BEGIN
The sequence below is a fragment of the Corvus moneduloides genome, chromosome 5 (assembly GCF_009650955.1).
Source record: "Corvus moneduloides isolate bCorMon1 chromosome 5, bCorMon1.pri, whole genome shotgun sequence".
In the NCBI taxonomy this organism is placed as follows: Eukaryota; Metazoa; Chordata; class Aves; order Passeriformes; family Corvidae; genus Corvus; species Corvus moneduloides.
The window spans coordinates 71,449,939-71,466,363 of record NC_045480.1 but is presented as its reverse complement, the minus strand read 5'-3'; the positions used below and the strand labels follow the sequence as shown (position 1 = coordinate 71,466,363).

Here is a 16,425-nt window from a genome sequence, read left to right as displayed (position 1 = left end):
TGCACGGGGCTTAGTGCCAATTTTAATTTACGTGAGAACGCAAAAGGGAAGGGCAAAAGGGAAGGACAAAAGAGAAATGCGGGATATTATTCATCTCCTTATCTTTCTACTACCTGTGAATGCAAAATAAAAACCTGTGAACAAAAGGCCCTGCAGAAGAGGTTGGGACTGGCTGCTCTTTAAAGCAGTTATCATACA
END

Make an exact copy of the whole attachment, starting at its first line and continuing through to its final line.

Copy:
The sequence below is a fragment of the Corvus moneduloides genome, chromosome 5 (assembly GCF_009650955.1).
Source record: "Corvus moneduloides isolate bCorMon1 chromosome 5, bCorMon1.pri, whole genome shotgun sequence".
In the NCBI taxonomy this organism is placed as follows: Eukaryota; Metazoa; Chordata; class Aves; order Passeriformes; family Corvidae; genus Corvus; species Corvus moneduloides.
The window spans coordinates 71,449,939-71,466,363 of record NC_045480.1 but is presented as its reverse complement, the minus strand read 5'-3'; the positions used below and the strand labels follow the sequence as shown (position 1 = coordinate 71,466,363).

Here is a 16,425-nt window from a genome sequence, read left to right as displayed (position 1 = left end):
TGCACGGGGCTTAGTGCCAATTTTAATTTACGTGAGAACGCAAAAGGGAAGGGCAAAAGGGAAGGACAAAAGAGAAATGCGGGATATTATTCATCTCCTTATCTTTCTACTACCTGTGAATGCAAAATAAAAACCTGTGAACAAAAGGCCCTGCAGAAGAGGTTGGGACTGGCTGCTCTTTAAAGCAGTTATCATACA